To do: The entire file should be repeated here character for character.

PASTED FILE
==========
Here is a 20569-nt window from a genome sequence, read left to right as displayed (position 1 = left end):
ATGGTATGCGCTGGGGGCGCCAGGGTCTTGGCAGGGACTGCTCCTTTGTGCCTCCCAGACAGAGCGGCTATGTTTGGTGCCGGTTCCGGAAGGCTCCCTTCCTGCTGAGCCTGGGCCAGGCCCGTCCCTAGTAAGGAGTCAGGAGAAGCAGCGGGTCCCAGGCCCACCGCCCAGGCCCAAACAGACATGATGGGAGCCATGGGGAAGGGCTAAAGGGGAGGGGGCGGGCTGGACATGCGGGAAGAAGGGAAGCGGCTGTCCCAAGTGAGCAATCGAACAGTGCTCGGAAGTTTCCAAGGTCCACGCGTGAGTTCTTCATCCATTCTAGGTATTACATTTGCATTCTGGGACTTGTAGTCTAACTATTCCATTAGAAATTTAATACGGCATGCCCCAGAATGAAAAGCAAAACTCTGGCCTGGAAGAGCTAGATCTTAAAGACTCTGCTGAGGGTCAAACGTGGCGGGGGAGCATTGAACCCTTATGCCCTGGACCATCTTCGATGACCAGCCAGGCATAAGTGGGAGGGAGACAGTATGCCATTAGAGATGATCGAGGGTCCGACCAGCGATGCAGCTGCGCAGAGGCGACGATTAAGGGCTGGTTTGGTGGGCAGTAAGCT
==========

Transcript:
Here is a 20569-nt window from a genome sequence, read left to right as displayed (position 1 = left end):
ATGGTATGCGCTGGGGGCGCCAGGGTCTTGGCAGGGACTGCTCCTTTGTGCCTCCCAGACAGAGCGGCTATGTTTGGTGCCGGTTCCGGAAGGCTCCCTTCCTGCTGAGCCTGGGCCAGGCCCGTCCCTAGTAAGGAGTCAGGAGAAGCAGCGGGTCCCAGGCCCACCGCCCAGGCCCAAACAGACATGATGGGAGCCATGGGGAAGGGCTAAAGGGGAGGGGGCGGGCTGGACATGCGGGAAGAAGGGAAGCGGCTGTCCCAAGTGAGCAATCGAACAGTGCTCGGAAGTTTCCAAGGTCCACGCGTGAGTTCTTCATCCATTCTAGGTATTACATTTGCATTCTGGGACTTGTAGTCTAACTATTCCATTAGAAATTTAATACGGCATGCCCCAGAATGAAAAGCAAAACTCTGGCCTGGAAGAGCTAGATCTTAAAGACTCTGCTGAGGGTCAAACGTGGCGGGGGAGCATTGAACCCTTATGCCCTGGACCATCTTCGATGACCAGCCAGGCATAAGTGGGAGGGAGACAGTATGCCATTAGAGATGATCGAGGGTCCGACCAGCGATGCAGCTGCGCAGAGGCGACGATTAAGGGCTGGTTTGGTGGGCAGTAAGCT